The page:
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Johns Hopkins University Announces Nation’s First-Ever Psychedelics Research Center

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A major U.S. university announced on Wednesday that it will be launching the nation’s first center devoted exclusively to researching psychedelic drugs.

Johns Hopkins University said that it received $17 million in private funding to make the facility possible. A team of six researchers and five postdoctoral scientists will conduct studies on a wide range of potential therapeutic uses of psychedelics like psilocybin, including in treatment of opioid addiction, Alzheimer’s disease, depression, anxiety and post-traumatic stress disorder.

The university has already produced cutting-edge research into psychedelics. In 2000, Johns Hopkins researchers were the first in the U.S. to gain federal approval to reinitiate research into the substances in individuals who didn’t have prior experience with psychedelics. The institution has since published 60 peer-reviewed studies on the subject.

“The group’s findings on both the promise and the risks of psilocybin helped create a path forward for its potential medical approval and reclassification from a Schedule I drug, the most restrictive federal government category, to a more appropriate level,” the university said in a press release. “Psilocybin was classified as Schedule I during the Nixon administration, but research over the last decade has shown psilocybin to have low toxicity and abuse potential.”

Roland Griffiths, the center’s director said the its establishment “reflects a new era of research in therapeutics and the mind through studying this unique and remarkable class of pharmacological compounds.”

“In addition to studies on new therapeutics, we plan to investigate creativity and well-being in healthy volunteers that we hope will open up new ways to support human thriving,” he said.

He also said in response to a question from Marijuana Moment that the center is “both completely new and more of the same,” referring to the university’s existing research into psychedelics.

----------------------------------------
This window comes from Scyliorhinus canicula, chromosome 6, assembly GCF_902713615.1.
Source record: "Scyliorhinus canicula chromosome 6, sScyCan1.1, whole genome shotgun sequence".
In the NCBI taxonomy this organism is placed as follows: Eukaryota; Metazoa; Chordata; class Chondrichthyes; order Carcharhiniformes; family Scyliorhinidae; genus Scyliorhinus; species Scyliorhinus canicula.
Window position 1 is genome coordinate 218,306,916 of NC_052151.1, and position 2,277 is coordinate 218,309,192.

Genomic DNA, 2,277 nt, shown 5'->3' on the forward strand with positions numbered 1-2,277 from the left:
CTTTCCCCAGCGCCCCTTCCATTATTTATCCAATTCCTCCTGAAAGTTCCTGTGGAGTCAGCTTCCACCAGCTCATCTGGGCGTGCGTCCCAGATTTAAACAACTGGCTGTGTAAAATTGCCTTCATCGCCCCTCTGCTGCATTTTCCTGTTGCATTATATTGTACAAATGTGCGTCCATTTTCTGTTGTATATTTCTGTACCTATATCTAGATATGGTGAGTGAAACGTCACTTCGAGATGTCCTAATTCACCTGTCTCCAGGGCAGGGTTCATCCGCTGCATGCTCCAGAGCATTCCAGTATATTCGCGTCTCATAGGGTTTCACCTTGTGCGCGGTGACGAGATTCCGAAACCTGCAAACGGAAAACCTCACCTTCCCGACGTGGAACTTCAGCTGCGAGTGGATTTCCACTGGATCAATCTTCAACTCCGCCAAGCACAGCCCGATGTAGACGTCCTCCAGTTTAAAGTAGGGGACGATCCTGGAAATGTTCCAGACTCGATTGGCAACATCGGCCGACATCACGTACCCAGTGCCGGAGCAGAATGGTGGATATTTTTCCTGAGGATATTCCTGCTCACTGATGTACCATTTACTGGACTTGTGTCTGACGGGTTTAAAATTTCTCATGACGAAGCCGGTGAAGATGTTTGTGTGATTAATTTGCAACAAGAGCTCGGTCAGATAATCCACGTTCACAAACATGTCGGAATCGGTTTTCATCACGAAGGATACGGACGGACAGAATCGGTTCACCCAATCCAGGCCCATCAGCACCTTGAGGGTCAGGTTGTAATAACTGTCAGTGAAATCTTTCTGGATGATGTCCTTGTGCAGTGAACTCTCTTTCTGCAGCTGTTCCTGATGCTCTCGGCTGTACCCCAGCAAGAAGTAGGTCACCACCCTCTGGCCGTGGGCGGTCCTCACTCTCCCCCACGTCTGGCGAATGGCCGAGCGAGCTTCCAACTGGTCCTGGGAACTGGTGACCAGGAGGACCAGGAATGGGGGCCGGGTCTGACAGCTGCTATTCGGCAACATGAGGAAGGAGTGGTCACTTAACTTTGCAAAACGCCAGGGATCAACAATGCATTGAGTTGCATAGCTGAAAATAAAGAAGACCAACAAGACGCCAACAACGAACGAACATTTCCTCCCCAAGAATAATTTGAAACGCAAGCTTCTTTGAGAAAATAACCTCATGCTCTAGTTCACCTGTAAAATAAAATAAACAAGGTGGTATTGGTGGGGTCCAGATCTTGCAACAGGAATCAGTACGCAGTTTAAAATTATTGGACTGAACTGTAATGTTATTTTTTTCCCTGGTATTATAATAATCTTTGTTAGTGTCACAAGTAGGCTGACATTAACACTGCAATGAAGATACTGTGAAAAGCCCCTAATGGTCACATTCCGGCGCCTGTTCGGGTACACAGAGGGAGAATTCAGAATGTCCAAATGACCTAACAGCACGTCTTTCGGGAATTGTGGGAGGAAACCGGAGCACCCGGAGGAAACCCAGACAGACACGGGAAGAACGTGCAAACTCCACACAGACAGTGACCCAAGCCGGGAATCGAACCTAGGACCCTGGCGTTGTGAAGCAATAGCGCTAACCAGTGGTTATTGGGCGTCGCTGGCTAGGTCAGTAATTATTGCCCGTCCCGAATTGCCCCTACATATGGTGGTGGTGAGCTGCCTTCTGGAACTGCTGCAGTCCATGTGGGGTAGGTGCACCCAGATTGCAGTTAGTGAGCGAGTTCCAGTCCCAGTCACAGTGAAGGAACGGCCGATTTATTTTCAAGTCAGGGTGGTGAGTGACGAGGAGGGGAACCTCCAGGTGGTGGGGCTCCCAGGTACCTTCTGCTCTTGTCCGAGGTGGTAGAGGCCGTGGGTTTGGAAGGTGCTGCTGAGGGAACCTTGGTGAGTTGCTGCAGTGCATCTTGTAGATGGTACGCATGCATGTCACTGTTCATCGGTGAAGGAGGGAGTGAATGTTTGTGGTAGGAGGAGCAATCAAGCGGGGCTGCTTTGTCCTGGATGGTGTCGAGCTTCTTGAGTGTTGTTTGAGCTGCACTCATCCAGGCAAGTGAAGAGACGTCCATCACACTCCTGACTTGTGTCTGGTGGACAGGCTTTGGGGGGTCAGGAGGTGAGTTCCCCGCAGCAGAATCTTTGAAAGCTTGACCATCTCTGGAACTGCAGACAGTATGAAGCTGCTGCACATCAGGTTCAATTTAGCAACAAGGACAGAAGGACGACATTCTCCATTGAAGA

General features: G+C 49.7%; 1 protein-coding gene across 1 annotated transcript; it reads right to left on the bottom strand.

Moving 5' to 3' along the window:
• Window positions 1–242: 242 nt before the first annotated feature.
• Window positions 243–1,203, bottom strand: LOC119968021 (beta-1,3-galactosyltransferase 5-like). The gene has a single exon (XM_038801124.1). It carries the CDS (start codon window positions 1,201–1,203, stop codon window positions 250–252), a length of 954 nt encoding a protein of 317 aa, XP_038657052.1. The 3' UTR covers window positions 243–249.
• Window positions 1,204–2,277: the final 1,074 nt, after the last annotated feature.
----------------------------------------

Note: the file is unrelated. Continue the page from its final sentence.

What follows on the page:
James Potash, director of the Department of Psychiatry and Behavioral Sciences, said he is “thrilled about this magnificent opportunity that has been provided by enlightened private funders.”

“This center will allow our enormously talented faculty to focus extensively on psychedelic research, where their passions lie and where promising new horizons beckon,” he said.

Tim Ferriss, a tech investor who said his more than $2 million contribution to the psychedelics center was the largest investment he’s ever made in a single project, appeared at a press event and discussed how his personal experience witnessing people suffer from mental illnesses motivated him to donate.

“This represents the largest investment to date in psychedelic research, as well as in training the next generation of psychedelic researchers,” Ferriss said. “I sincerely hope this ambitious Johns Hopkins center will inspire others to think big and establish more psychedelic research centers in the U.S. and overseas, as there’s never been a better time to support such important work.”

Ferriss also took a question via Twitter from Marijuana Moment and said that he hopes that “by facilitating this” center, it “paves the way for federal funding [of psychedelics research] within the next five years.”

He added that the center’s innovations could spark further investments in psychedelics research from “brand name foundations” and that the facility will demonstrate to investors that there’s “more reputational opportunity than risk involved.”

Federal reclassification of the substances “is something that I hope for, but it’s not something I can aim for very accurately for myself,” he said, adding that the center “could mark the beginning of an important, exciting and new chapter in psychedelics research.”

WordPress co-founder Matt Mullenweg and TOMS founder Blake Mycoskie also made investments in the center.

“This very substantial level of funding should enable a quantum leap in psychedelic-focused research,” Potash said. “It will accelerate the process of sorting out what works and what doesn’t.”

“Ultimately [the Food and Drug Administration] needs to sift through that data,” the center’s director added, referring to the results of psychedelics research. “I would guess five plus years before approval for a depression indication, but it might become available sooner if some provisions are opened up for compassionate care.”

The announcement is especially timely given the rapid expansion of psychedelics reform efforts in recent months. Denver became the first city in the U.S. to decriminalize psilocybin mushrooms in May, and Oakland’s City Council approved a psilocybin decriminalization measure in June.